The U.N.'s World Food Programme (WFP) said Monday the number of people living in near-famine conditions in Afghanistan has risen to 8.7 million, up by 3 million from earlier this year.
Among them are the frail children being treated on the malnutrition ward at the Indira Gandhi hospital in Kabul.
Zia Mohammed, an assistant director for nursing at the hospital, said he had witnessed the rise in those needing treatment over the last three months first hand.
Overall, almost 24 million people in Afghanistan, or 60% of the population, suffer from acute hunger.
A severe drought is one cause, but also, more and more people simply can't afford to buy food.
The country's economy had been rapidly declining under the previous U.S.-backed government, which struggled to pay salaries to its employees.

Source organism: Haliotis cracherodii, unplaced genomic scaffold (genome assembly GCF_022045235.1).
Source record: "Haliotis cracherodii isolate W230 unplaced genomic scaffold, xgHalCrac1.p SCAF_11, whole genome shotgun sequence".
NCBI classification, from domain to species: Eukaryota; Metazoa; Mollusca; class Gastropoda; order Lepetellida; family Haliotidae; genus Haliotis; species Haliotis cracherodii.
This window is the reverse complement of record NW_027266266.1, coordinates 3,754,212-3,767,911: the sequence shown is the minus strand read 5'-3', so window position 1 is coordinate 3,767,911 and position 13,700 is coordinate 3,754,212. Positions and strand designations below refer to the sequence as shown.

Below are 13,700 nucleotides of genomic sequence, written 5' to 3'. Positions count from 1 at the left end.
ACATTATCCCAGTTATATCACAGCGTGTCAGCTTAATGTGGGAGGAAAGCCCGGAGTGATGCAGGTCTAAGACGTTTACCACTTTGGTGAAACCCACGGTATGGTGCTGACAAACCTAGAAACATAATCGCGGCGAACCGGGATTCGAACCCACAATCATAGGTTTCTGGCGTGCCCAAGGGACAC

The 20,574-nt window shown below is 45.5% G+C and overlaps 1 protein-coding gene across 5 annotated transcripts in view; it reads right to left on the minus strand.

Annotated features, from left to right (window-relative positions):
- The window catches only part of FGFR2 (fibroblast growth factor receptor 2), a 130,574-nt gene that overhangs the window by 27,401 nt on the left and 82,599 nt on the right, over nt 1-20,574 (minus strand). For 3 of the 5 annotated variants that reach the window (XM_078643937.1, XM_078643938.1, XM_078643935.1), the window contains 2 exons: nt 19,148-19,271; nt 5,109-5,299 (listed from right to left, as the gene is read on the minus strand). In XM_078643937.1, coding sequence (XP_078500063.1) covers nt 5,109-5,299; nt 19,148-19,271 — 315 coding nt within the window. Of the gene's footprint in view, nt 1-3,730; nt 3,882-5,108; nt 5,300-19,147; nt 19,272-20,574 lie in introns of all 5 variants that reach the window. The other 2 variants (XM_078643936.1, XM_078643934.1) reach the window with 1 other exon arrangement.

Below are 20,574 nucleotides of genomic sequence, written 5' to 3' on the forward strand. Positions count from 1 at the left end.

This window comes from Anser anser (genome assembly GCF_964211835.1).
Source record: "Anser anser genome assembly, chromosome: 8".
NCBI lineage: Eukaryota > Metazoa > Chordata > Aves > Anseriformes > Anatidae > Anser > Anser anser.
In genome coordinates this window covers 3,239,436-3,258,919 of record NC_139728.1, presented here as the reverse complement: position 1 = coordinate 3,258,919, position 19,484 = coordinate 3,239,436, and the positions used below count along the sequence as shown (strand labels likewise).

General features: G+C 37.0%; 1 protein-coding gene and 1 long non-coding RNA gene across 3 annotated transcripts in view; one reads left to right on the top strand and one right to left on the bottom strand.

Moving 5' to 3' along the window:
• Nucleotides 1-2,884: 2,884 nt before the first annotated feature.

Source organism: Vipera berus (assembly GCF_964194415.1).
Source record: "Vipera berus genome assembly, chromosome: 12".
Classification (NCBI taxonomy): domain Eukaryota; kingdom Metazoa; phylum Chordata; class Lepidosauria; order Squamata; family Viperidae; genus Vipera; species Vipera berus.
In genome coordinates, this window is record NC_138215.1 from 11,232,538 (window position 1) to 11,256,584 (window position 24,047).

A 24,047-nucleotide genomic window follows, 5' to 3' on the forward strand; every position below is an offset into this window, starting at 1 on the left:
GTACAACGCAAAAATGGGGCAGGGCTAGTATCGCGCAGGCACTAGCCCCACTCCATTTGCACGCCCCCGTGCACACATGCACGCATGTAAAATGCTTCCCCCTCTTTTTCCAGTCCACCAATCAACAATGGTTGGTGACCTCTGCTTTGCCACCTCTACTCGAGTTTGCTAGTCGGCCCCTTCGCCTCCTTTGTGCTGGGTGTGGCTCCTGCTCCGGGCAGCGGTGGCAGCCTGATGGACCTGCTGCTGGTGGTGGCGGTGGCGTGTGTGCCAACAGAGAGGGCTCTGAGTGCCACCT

Now the economy is in full-fledged meltdown after the Taliban seized power in August.
The U.S. and other Western countries have cut off direct financial assistance, while the Taliban government cannot access billions of dollars in Afghan national reserves held abroad.
As a result, millions of Afghans have not received salaries for months.
Worldwide, the WFP said Monday the number of people on the edge of famine has risen to 45 million in 43 countries.
The number is up from 42 million earlier this year, largely driven by the rise in Afghanistan.
“It’s a crisis. It’s a catastrophe,” WFP Executive Director David Beasley said during a weekend visit to Afghanistan.
The WFP is rushing in supplies to feed people as the harsh winter sets in, but it says it needs some $220 million a month in 2022 to fund its effort.